Disabled workers continue to face barriers in the workplace 0

disabled workersA series of reports published in the past few days highlight the challenges faced by Britain’s disabled workers. The studies claim separately that disabled workers are keen to work but are less likely to be in employment and may be hiding disabilities from employers, are paid less when they are in work and that many employers do not feel they are well equipped to deal with the needs of disabled staff. The first study from Reed in Partnership and Disability Rights UK found that one in ten employers do not feel able to support a disabled employee. Meanwhile research from the Equality and Human Rights Commission (EHRC) found that employees who experience mental ill-health earn up to 42 per cent less than colleagues. A third report from Citizen’s Advice found that 40 percent of disabled people would like to work but can’t find a job. And finally a report from RIDI claims that many people applying for jobs may be hiding their disability from employers.

Lack of confidence from employers

Employment specialists Reed in Partnership and charity Disability Rights UK surveyed over 300 people involved in recruitment, human resources or leadership positions within business on their views of the challenges disabled people face entering employment for their report ‘Disability and Employment’.

Key findings in the report include:

  • 1 in 10 employers do not feel confident that their organisations would be able to support an employee with a disability.
  • 84 percent of employers told us that disabled people make a valuable contribution to the workplace, however more than one in ten (12 percent) worry that disabled people are more likely to take time off work.
  • One in five employers consider that the cost of modifying equipment makes it expensive to employ disabled people, and almost half (49 percent) of respondents said that additional funding for adaptations would help businesses to retain disabled people in employment.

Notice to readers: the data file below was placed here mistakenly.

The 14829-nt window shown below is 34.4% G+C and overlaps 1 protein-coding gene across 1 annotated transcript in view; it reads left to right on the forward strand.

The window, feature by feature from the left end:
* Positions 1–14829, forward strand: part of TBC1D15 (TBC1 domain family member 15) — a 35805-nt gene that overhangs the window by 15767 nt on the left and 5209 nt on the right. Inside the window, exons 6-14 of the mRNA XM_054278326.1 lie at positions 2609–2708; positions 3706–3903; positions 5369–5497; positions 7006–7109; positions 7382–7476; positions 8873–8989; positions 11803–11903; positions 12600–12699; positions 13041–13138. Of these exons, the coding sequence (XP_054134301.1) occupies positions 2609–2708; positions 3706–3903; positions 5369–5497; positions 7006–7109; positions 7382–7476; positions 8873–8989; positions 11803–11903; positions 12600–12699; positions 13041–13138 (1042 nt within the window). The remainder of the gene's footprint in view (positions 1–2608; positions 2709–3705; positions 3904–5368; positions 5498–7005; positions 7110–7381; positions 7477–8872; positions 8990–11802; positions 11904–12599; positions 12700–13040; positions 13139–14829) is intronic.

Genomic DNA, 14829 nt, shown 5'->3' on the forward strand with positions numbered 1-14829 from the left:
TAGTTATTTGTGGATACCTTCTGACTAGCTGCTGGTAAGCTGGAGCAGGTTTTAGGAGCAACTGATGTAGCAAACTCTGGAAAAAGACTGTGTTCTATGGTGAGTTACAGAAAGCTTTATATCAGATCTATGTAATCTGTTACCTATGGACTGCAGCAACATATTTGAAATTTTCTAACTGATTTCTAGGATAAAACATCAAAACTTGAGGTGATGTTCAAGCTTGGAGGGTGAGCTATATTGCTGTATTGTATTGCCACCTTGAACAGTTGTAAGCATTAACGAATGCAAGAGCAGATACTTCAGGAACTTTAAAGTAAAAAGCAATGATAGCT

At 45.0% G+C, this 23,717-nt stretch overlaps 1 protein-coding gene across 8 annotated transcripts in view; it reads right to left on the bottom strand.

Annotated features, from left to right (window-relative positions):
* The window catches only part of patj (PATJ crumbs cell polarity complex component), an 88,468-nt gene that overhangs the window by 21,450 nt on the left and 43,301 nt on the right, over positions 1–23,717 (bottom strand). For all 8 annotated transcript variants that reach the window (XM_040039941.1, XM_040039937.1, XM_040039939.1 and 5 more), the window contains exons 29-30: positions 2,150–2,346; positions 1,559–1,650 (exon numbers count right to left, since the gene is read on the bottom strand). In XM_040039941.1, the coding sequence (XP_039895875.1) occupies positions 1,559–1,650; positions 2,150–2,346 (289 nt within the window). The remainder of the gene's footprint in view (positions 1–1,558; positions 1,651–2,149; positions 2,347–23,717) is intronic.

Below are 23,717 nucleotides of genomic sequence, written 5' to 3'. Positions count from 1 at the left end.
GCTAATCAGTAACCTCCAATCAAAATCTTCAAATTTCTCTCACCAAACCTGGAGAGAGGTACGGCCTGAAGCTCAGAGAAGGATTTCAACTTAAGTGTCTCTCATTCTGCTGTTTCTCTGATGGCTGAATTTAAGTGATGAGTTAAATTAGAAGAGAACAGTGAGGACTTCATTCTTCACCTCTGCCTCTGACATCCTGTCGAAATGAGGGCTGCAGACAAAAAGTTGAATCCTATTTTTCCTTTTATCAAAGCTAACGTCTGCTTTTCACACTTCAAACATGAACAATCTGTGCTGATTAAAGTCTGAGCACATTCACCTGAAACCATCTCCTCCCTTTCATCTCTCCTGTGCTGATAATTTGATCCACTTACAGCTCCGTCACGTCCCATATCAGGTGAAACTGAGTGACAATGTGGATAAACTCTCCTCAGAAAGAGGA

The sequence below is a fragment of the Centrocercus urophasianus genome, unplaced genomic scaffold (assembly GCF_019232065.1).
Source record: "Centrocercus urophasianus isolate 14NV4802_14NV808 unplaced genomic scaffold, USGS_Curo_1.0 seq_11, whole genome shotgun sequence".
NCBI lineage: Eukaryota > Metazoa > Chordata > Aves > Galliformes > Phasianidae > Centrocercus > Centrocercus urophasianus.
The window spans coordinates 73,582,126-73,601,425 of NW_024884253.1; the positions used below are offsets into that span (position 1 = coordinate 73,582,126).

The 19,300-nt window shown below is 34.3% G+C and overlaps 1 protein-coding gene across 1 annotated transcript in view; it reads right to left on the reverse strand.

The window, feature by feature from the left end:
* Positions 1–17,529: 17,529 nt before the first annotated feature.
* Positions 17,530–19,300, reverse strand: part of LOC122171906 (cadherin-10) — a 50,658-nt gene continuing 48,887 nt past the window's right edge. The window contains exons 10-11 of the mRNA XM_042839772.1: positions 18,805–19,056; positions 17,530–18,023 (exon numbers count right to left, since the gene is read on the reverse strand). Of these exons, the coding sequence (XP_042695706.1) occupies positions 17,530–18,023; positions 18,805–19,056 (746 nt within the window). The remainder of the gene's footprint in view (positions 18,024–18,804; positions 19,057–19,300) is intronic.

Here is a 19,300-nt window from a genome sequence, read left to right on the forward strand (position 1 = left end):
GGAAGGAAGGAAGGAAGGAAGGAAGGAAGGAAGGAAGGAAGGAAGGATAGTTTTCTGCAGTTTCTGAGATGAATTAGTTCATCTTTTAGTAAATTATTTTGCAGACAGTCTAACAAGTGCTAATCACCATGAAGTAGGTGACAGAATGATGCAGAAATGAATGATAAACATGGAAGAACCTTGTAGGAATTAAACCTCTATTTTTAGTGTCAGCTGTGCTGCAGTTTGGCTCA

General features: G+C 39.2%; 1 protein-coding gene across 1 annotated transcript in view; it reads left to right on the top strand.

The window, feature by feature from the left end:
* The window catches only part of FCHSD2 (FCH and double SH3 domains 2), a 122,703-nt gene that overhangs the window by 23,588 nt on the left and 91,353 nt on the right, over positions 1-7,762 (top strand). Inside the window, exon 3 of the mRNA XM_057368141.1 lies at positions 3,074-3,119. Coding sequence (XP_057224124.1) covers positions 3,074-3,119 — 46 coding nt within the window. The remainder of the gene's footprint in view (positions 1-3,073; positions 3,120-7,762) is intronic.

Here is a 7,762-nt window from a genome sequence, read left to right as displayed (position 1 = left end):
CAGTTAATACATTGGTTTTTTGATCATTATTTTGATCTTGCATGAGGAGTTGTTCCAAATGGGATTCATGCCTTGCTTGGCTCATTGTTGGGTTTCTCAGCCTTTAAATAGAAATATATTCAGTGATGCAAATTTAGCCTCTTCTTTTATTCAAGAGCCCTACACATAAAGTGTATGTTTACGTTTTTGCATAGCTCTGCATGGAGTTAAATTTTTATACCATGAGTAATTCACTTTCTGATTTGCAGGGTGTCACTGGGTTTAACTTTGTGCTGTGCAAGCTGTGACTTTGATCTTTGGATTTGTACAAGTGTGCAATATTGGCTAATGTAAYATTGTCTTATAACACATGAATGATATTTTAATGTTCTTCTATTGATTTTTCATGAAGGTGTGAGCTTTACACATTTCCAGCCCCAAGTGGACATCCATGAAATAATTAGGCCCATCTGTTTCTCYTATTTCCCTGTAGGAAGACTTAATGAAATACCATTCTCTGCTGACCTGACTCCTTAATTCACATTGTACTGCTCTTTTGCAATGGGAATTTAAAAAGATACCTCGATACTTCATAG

• Almost a third (31 percent) said that businesses are worried that disabled people will claim discrimination if the job does not work out.

The report warns that the Government’s commitment to halving the disability employment gap – that is, the difference between the employment rates of disabled and non-disabled people – is at risk unless action is taken. The report makes several recommendations, including:

  • Government expands its scheme to support business with the costs of adjustments, Access to Work, and increases publicity of the scheme.
  • Introduce a ‘one-stop-shop’ to offer help and workplace solutions for people with disabilities and their employers.
  • Encourage and incentivise employers to provide training in disability confidence to their line managers.
  • Employers should create cultures in which people living with impairments or health conditions feel more confident to be open about what they need at work.

Liz Sayce, Chief Executive of Disability Rights UK, said: “With one in six of the population living with a health condition or impairment, employers are missing out on a huge ?number of talented people if they don’t recruit and retain disabled people. Disability and health issues are part of being human: we all need to accommodate difference. Disabled people also often bring assets like problem-solving, empathy and resilience to the workplace because of the challenges they have faced. We want to see employers work to create cultures in which people living with impairments or health conditions feel more confident to be open about what they need at work. We would also encourage senior colleagues who themselves live with health conditions or impairments to be open about their experiences and show that disability and health issues are an ordinary part of working life.”